You may want to keep a guest bedroom available in your home, but that does mean an entire room is given over to that limited use. This is the main reason that so many homeowners try to find a second purpose for their guest bedroom. However, a challenge comes right away thanks to the bed.
After all, how aesthetically pleasing is it to have a bed in the middle of your sewing room, man/woman cave, or home theater? And what if you're opting to use the guest bedroom as a home office when it's unoccupied? This is why futons are a common choice for such spaces, serving as a comfortable sofa alternative and also doing the work of providing a comfortable bed when company arrives.
When In Use
Naturally, there is more to the bedroom as workspace setup than just the issue of a suitable bed. You need any workspace to be as functional as possible at all times, and also able to convert into its alternative form without a lot of hassle, rearranging, and reorganizing. This takes some thought and planning, and there are some great ideas at work.
One of the key concepts is the use of built in cabinetry that does the work of storage, working space, and dressing table. As an example, you can forego the nightstand that makes the room such an obvious bedroom, and instead install a standard floor-mounted cabinet-with-countertop that can incorporate a desk area or working space.
Whether it wraps the outline of the room, or serves as some sort of divider, this is one of the most flexible options imaginable thanks to the cupboard spaces below. Use it for the bed linens, but also for whatever materials and devices you use when in the office. Have a scanner and printer combination? Keep it covertly out of sight in the cabinetry. Use the room for crafts? Those supplies can be tidily organized in your cabinetry and cupboards.
When guests arrive, everything can be out of sight, and the room can look as if it has been waiting for them all along. The counter and cabinet combinations function as a desk and dresser or dressing table, and no one is the wiser.
If the idea of a whole set of cabinets is not appealing or in the budget, you can cleverly turn to individual furnishings to do the work of hiding the room's alternative personality. A standard secretary desk can be used to conceal all of the office gadgets, and the drop-down desk just lifted into place when guests arrive. Even a revamped china cabinet or armoire can be converted into a quickly concealed office.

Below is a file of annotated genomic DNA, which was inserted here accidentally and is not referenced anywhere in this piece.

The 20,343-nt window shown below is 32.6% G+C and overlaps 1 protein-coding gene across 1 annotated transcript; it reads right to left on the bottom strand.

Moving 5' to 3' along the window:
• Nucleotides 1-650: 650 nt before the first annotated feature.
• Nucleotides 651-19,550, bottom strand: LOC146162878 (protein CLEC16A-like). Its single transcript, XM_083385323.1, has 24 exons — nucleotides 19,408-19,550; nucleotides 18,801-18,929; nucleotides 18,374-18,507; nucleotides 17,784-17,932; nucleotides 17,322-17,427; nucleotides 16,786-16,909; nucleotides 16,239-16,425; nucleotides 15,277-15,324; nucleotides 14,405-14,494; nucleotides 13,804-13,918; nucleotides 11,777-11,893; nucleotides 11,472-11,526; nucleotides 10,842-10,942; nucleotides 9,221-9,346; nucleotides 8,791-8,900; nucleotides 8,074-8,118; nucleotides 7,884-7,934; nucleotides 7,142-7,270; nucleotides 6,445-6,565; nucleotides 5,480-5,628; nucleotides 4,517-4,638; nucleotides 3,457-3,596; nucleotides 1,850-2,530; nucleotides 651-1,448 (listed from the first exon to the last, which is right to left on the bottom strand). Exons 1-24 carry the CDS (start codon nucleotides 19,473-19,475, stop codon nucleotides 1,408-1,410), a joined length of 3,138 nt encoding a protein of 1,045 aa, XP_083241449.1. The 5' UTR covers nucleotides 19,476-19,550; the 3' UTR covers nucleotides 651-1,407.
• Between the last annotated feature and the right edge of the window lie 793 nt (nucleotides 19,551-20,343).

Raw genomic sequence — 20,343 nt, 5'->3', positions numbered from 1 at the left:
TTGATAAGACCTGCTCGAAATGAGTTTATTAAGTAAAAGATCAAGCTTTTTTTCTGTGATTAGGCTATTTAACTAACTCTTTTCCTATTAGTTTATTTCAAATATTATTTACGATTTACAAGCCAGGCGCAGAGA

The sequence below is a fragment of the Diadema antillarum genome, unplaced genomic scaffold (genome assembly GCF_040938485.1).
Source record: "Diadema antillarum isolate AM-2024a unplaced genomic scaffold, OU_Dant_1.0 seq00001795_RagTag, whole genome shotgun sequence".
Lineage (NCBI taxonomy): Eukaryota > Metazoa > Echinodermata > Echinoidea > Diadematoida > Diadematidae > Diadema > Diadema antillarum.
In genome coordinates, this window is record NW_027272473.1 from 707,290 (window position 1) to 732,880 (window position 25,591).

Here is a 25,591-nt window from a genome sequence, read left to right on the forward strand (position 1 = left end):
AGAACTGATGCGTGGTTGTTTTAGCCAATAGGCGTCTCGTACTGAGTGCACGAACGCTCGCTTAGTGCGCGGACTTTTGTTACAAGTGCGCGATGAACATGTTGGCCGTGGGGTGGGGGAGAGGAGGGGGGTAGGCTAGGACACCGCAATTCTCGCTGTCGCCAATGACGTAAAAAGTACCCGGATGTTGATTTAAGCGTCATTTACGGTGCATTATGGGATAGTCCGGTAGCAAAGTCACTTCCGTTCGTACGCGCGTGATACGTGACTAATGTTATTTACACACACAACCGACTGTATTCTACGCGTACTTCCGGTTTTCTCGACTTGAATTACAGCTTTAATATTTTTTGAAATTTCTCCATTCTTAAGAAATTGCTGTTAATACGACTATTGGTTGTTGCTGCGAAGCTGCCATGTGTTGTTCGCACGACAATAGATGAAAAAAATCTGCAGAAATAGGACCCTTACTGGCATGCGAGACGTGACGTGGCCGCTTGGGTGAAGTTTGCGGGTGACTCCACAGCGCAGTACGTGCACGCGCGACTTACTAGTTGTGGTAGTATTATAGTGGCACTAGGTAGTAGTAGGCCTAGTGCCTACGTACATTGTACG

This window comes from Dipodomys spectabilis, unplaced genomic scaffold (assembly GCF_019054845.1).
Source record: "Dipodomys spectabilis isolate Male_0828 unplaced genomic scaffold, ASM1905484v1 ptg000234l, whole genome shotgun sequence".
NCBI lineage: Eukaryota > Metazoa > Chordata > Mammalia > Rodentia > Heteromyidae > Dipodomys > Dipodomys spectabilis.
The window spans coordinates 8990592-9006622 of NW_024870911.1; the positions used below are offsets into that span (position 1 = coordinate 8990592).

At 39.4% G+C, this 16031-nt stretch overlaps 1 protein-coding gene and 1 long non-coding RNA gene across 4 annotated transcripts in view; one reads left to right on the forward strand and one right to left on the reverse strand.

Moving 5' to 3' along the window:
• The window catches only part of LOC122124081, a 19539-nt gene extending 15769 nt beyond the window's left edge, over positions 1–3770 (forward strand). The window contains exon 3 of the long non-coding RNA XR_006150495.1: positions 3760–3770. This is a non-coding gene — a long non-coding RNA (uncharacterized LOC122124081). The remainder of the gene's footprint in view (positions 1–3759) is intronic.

Flea market fans can look for old school lockers, wooden cabinets, utility pieces, and industrial storage that can be updated and turned into fun and funky pieces that conceal the dual nature of any guestroom. The key is to choose a design scheme for the space, and opt for pieces that integrate seamlessly into the style. For example, if you're into country retro, then metal picnic baskets and a sturdy wooden cupboard with "shabby" paint details would work well to conceal your working materials or space.
Of course, few spaces can help to make any room a dual-purpose space as easily as a closet. Build your office or work room into the closet. Create a desk, hang shelving overhead and on the backside of the door, and run the electrical supplies into the walls, and you need only open the door to get to work, and at day's end, close the doors and turn that room into a space capable of warmly welcoming long- or short-term guests.
Whether it's a guest bedroom that's sharing the space with a home office or workroom, or it's the only bedroom in the house doing double-duty, you can use cabinetry and countertops, individual furnishings, and even closet conversions to make things visually appealing and far more functional than ever.
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